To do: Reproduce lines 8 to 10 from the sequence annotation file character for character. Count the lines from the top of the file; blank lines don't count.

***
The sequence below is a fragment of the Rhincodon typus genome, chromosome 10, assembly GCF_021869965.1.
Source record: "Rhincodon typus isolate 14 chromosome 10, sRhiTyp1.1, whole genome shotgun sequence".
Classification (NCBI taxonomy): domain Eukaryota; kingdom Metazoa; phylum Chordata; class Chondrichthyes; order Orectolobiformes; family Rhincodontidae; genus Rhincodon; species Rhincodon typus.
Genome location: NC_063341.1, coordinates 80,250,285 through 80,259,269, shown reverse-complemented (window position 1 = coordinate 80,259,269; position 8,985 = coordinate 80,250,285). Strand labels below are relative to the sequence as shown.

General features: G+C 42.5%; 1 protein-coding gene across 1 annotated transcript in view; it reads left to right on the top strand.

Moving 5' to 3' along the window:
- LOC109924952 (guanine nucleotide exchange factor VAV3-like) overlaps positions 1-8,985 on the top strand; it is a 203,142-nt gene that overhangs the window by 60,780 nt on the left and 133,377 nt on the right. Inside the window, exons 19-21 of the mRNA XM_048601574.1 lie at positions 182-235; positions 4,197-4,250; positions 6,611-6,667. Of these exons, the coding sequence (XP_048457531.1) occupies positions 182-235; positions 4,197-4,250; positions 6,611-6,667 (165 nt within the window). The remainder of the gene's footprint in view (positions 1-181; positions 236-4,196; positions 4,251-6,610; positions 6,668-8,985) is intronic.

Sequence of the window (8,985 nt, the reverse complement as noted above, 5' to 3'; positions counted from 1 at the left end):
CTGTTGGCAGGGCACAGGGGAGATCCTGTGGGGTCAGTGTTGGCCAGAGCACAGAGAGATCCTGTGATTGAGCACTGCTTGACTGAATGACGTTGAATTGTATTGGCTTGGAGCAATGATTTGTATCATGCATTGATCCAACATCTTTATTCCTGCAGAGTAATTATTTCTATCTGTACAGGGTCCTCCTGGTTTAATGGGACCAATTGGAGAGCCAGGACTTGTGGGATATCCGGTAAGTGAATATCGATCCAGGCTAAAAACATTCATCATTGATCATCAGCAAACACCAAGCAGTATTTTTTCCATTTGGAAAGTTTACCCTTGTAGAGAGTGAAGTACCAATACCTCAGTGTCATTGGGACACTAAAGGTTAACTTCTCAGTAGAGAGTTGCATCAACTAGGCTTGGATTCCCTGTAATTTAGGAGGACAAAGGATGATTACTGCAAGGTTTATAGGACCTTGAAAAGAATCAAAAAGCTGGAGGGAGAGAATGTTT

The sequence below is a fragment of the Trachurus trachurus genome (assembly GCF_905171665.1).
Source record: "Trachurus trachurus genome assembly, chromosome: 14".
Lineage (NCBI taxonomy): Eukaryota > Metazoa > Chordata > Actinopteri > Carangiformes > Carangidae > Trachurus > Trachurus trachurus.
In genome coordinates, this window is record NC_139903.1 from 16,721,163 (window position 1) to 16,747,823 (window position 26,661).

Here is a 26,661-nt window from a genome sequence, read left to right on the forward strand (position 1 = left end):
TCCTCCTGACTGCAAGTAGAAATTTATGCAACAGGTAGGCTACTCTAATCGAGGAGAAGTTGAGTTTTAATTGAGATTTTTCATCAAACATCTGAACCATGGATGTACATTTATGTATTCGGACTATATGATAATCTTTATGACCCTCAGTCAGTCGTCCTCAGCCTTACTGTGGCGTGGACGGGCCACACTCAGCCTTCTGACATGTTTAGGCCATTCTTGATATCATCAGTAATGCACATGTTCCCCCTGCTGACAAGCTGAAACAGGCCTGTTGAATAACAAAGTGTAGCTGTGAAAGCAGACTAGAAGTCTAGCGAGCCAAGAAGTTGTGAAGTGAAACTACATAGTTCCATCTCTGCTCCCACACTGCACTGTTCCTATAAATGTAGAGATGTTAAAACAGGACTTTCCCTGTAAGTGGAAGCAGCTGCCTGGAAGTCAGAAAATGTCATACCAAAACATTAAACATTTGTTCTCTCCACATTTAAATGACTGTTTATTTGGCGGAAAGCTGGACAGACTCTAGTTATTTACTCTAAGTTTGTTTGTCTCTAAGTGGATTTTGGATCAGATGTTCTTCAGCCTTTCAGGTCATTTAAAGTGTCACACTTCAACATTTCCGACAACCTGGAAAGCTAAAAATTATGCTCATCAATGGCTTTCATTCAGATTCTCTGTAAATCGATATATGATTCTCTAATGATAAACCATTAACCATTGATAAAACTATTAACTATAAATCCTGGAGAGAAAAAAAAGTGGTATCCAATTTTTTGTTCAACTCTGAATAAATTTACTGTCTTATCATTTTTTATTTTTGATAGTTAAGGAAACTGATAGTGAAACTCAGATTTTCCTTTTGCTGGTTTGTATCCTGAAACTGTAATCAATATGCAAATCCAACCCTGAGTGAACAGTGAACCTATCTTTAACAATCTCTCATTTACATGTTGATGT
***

Sequence of the window (8,985 nt, the reverse complement as noted above, 5' to 3'; positions counted from 1 at the left end):
CTGTTGGCAGGGCACAGGGGAGATCCTGTGGGGTCAGTGTTGGCCAGAGCACAGAGAGATCCTGTGATTGAGCACTGCTTGACTGAATGACGTTGAATTGTATTGGCTTGGAGCAATGATTTGTATCATGCATTGATCCAACATCTTTATTCCTGCAGAGTAATTATTTCTATCTGTACAGGGTCCTCCTGGTTTAATGGGACCAATTGGAGAGCCAGGACTTGTGGGATATCCGGTAAGTGAATATCGATCCAGGCTAAAAACATTCATCATTGATCATCAGCAAACACCAAGCAGTATTTTTTCCATTTGGAAAGTTTACCCTTGTAGAGAGTGAAGTACCAATACCTCAGTGTCATTGGGACACTAAAGGTTAACTTCTCAGTAGAGAGTTGCATCAACTAGGCTTGGATTCCCTGTAATTTAGGAGGACAAAGGATGATTACTGCAAGGTTTATAGGACCTTGAAAAGAATCAAAAAGCTGGAGGGAGAGAATGTTT

The sequence below is a fragment of the Trachurus trachurus genome (assembly GCF_905171665.1).